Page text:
Yeah, I think it looks incredible. It's him just really having the time and space to really cut loose on this. I've been writing this differently than I wrote "Scalped." This is a bit more like a samurai story so I wanted to do a bit slower pace with bigger visuals. It's more about the world this takes place in and the setting. So there's a lot of big shots of landscapes, and a lot of double page spreads and double page splashes.

We hardly did those at all in "Scalped." I think we went 50-something issues before we had a single double page splash and this series has multiple ones in the first issue.

So this is him really getting to cut loose and show what he can do. In the States Guera is mostly known for "Scalped," but he's done a lot of work in Europe and has drawn every sort of story you can imagine. He's drawn westerns, samurai stories, crime tales and all sorts of historical dramas. So he can really do anything and you'll see a little more of that in this story.

Again, one of the biggest thrills for me is Guera drawing cavemen hitting each other with sticks and rocks, but you'll also get to see all manner of weird monsters and creatures, most of which are pulled straight from his imagination.

Finally, it sounds like in terms of tone there will be some black humor in "The Goddamned," but this is not a straight up religious satire, correct?

No, I wouldn't call it a religious satire. I think everything I do has some humor to it, even the stuff that's really dark. So yes, you'll certainly see that, but in a lot of ways this is a straight take on the Creationist view of the world and what that pre-Flood world would have been like. We're certainly taking some liberties with some of the well-known characters in the story, but in my mind it's still being very true to that idea of the pre-Flood world.

So essentially you're taking your cues from the source material and saying, "Okay, this is what the world the Bible describes would have looked like."

Right, and it's certainly a bit darker view of that world and those characters, but again one of the things that's fascinating about the idea of the Flood and that pre-Flood world is that this is a world that's only 1600 years removed from Eden. So humanity is still so young and so new, and this is a world where the presence of God is real. There aren't a whole lot of people in it who wonder like we do today if there is a god and where did all this stuff come from?

These people know and these are people who are rejecting God pretty much to his face; sometimes literally. So that's a pretty dark world, and kind of the whole point is to show that humanity at this stage has been a completely failed experiment. As to why? That's one of the questions of the book. That's one of the things we'll be exploring. You can't really argue the fact that things have gone horribly wrong, and, of course, Cain feels like he's one of the people responsible for that. He's not letting God off the hook to easy, though.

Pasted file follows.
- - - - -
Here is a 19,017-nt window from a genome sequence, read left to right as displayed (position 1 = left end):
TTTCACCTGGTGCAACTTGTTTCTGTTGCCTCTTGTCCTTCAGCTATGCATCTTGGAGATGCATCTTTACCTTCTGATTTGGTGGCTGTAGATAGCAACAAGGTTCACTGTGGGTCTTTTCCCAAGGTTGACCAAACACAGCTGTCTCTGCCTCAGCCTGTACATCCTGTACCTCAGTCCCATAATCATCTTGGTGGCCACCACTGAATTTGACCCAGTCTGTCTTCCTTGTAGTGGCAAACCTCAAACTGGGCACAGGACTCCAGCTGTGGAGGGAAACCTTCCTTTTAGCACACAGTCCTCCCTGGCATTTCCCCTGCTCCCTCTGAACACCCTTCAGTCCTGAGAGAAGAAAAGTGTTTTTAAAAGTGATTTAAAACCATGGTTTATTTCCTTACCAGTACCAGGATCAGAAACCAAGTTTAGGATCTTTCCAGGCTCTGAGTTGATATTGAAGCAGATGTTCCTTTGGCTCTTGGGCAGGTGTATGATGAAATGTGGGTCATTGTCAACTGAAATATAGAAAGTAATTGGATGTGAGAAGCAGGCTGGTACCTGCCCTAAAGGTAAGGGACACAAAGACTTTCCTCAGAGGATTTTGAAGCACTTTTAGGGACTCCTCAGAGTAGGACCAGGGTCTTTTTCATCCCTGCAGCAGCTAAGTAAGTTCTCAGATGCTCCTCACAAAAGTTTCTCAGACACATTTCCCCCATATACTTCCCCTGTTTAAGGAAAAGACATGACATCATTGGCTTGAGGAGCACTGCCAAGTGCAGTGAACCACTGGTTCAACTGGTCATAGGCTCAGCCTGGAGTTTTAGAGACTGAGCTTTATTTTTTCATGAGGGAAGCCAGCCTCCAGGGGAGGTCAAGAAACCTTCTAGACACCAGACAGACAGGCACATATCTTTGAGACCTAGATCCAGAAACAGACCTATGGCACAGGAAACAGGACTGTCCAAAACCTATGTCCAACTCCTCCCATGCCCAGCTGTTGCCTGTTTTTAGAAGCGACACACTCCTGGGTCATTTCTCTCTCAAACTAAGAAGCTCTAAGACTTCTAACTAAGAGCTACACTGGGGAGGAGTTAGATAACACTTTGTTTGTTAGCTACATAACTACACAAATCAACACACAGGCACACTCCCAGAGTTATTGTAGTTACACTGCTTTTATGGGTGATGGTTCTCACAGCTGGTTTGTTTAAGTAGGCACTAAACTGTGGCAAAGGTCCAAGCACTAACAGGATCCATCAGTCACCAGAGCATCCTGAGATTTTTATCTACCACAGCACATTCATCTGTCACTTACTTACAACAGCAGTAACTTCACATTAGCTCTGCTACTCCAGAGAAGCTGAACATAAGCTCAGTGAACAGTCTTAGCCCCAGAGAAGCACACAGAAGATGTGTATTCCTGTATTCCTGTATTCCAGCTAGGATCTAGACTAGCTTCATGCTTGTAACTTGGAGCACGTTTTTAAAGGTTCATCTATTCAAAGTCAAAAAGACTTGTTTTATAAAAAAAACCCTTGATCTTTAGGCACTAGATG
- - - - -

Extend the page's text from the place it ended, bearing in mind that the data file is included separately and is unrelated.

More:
Again, I think the doors are wide open in terms of what we can do in this series. We see in the first issue right out of the gate that we're not going to be shy and we're not going to be afraid to go to some pretty dark and outrageous places. So going forward the sky is kind of the limit in terms of where we can go and what we can do.
This is not going to be a book for everybody, though. I think we're trying to tell you that with the title, right? [Laughs] That's just the tip of the iceberg too. I think the book, especially the first issue, really backs that up. So it should be pretty obvious from the get-go if it's the kind of book you'll enjoy or you won't.

I'm happy we've got the art team of "Scalped" back together of Guera and Giulia Brusco. She colored almost all of Guera's issues of "Scalped." So that feels good. We also get a variant cover by Jock for issue #1. So it feels even more like we're putting the team back together.

I'm happy to finally be doing this. This is something I've wanted to do for almost as long as I've been in comics, and this feels like the right time to do it. Guera is definitely the right person to create this world with. We've also got Jared Fletcher and Sebastian Girner on board, and they're the same letterer and editor that we have on "Southern Bastards."

I'm writing a lot of books, but I get excited when I'm doing something I've never done before. This definitely feels like that. I've never written a book quite like this, and I don't think anybody is doing a book like this. For better or for worse there is not another book quite like this in comics right now. That's really exciting for me too. So I'm happy people will soon have a chance to look at all of it.

"The Goddamned" #1 is on sale November 11 from Image Comics.